Why “Be Positive” Isn’t the Best Advice When You’re Down, By Michael James

This article – Why “Be Positive” Isn’t the Best Advice When You’re Down, By Michael James – came to me via Tiny Buddha and I had to share.

To add a spoiler, I’m not necessarily backing up the article because I think meditation (specifically) is the end-all-be-all necessarily – phenomenal it can be, everyone is different, and meditation is both a highly individual, and incredibly varied practice.  But I DO like a lot of what is said (and do like meditation personally), and I appreciate that Mr. James is willing to say “positivity” isn’t always what’s needed.

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I’m a positive person but that does NOT mean:

  • That I’m peachy 24 / 7
  • That I don’t make judgements
  • That I’m not an inherently flawed human being

Trust me, I am.  I make mistakes ALL the time.  I * try * to see sun and roses, but there’s plenty of rain and storm clouds too.  While I’ve been mistaken as someone who presents only that happy image, I’ve never been anything but honest about the fact that I am as much a tempest as Mother Nature – some days you don’t know what you will get.  I’ve felt badly enough about it in the past to land myself in some very abusive situations, but. . .  While I have a long way to go, I no longer fundamentally think there’s something “wrong with” me because I feel so deeply.  

As an Empath I respect this idea that some days the LAST thing you want to hear is “BE POSITIVE!” (*insert friend with annoyingly feigned smile here*)  While of course I (and anyone who might chime in with the phrase) am *trying* to be helpful, it may not necessarily be the best default. . .

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Sometimes you just don’t damn well feel like it, and that’s MORE than okay.  I’ve had a problem with minimizing, justifying, and avoiding the act of “feeling” in the past – some days it’s more important to sit with the discomfort to get to the root of things. 

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Two of the things stood out most for me from the article:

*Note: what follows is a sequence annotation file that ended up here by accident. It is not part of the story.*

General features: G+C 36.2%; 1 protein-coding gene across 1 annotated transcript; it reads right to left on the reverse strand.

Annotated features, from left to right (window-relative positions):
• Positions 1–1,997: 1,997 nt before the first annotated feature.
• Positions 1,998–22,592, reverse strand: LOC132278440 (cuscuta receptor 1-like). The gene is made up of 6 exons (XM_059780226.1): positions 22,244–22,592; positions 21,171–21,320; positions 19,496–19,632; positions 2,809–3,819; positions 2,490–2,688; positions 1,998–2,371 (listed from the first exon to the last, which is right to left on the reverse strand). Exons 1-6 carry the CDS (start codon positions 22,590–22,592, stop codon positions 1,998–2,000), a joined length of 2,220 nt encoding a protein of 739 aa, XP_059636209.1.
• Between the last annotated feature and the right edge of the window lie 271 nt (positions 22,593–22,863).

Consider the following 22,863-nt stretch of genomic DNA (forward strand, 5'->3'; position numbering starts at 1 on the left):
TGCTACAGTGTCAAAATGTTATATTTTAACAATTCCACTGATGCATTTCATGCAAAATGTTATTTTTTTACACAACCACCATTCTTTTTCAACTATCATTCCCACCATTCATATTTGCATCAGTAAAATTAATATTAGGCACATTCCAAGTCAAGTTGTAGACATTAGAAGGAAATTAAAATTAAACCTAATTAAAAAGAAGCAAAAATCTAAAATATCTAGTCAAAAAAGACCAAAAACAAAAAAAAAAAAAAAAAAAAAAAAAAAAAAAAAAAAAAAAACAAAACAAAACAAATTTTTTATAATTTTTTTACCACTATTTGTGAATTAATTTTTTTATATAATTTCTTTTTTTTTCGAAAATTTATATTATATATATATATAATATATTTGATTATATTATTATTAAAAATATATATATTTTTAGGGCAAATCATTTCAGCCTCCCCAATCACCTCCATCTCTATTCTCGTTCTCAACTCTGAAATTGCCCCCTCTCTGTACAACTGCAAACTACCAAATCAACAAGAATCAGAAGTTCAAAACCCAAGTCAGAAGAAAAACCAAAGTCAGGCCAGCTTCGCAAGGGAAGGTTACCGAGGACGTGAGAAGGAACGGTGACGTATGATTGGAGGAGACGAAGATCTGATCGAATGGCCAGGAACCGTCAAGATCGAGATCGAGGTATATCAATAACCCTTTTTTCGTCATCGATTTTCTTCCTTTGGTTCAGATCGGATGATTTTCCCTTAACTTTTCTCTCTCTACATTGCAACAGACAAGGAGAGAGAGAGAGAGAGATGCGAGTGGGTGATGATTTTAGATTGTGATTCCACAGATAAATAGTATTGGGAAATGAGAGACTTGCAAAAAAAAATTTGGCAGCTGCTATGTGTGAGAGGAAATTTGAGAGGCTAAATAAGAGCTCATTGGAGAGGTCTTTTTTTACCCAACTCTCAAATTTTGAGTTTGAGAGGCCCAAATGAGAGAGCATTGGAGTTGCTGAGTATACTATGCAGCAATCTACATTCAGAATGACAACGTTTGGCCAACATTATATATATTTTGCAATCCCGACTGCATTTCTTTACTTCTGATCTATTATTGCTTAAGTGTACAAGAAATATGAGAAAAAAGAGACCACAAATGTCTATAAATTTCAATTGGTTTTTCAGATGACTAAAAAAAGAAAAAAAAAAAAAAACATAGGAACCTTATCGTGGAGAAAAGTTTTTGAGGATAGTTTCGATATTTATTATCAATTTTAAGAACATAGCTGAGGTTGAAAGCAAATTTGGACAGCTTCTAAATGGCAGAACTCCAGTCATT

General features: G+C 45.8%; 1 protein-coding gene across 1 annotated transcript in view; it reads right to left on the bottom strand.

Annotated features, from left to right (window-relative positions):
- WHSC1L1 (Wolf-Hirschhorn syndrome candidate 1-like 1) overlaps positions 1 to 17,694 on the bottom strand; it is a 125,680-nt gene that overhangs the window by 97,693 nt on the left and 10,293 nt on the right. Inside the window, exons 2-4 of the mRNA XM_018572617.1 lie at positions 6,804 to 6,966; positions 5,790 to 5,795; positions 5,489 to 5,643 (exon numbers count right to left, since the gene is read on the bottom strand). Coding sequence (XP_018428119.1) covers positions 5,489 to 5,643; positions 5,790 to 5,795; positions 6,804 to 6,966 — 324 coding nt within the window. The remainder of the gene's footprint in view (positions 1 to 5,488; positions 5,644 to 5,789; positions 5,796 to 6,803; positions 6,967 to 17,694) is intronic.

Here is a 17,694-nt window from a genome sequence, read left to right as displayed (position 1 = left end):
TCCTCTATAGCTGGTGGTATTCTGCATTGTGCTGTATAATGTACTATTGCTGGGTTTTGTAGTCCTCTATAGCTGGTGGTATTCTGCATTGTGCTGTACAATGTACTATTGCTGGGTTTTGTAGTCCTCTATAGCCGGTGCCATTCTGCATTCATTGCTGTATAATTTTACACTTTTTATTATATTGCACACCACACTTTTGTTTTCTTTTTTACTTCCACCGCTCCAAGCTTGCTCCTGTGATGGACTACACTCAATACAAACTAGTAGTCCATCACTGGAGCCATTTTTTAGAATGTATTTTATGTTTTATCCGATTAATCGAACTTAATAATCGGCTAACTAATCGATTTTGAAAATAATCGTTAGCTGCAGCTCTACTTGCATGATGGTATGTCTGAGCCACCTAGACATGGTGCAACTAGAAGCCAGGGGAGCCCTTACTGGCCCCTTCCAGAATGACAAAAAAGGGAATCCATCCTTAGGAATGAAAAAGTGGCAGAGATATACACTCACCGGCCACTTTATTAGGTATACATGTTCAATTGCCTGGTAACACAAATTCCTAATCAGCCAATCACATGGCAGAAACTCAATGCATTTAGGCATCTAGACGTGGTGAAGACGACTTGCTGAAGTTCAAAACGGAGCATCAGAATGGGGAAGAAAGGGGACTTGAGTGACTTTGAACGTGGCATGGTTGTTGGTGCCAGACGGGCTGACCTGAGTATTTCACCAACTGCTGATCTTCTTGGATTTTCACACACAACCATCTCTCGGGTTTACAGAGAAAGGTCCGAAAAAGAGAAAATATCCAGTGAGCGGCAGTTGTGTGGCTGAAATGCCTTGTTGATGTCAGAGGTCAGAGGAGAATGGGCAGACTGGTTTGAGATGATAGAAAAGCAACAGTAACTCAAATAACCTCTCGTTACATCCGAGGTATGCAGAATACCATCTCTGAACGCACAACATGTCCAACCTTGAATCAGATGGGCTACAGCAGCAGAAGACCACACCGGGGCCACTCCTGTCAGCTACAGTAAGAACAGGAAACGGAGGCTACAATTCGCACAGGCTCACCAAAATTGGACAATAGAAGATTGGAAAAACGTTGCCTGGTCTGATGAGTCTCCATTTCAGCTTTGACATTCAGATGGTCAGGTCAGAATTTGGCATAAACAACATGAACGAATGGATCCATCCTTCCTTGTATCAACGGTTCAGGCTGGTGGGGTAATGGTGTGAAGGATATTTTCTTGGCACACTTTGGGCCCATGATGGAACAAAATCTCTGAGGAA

“Like Instagram and other forms of social media, this “positive thinking” movement seems to be about living up to an ideal standard of perceived perfection all the time. Not satisfied with looking “perfect,” now you’ve got to think perfectly, too.”

True.  Scary.  Thank you for putting this solidly in verbal terms!

and. . .

“…authentic masters understood that negative thinking is part of the human journey, and that it’s okay to feel less than your best sometimes. And they also knew that it’s a quick route to self-hatred to expect any more of yourself.”

Thank you, again, for reminding that it’s okay to feel whatever emotions we feel.  There is not right, and no wrong.  We are allowed.

So yes. . .I love the designation of “professional cheerer-upper” that some friends and family have given me.  I feel honored and blessed by the compliment – right or wrong, I identify with bringing joy to others.  BUT…  BUT.  I’ve got my sad, grumpy, frustrated, gloomy, and altogether dark days too (article on that, by Madisyn Taylor.)  I’ve had to do a TON of work to recognize that it is not only okay to feel those things…but also to not want to “be positive” for a time.  

If all we ever saw was the sun (or that was all we were TOLD to see) then it wouldn’t be such a glorious thing, would it? There’d be no special positivity associated with its warmth or energy at all – so then what’s the point?  

No….I’ll take some showers along the way, and expose my soul to the rain when I need to.  Sometimes, that’s exactly what it needs – the positivity will find its way, not to worry.

 

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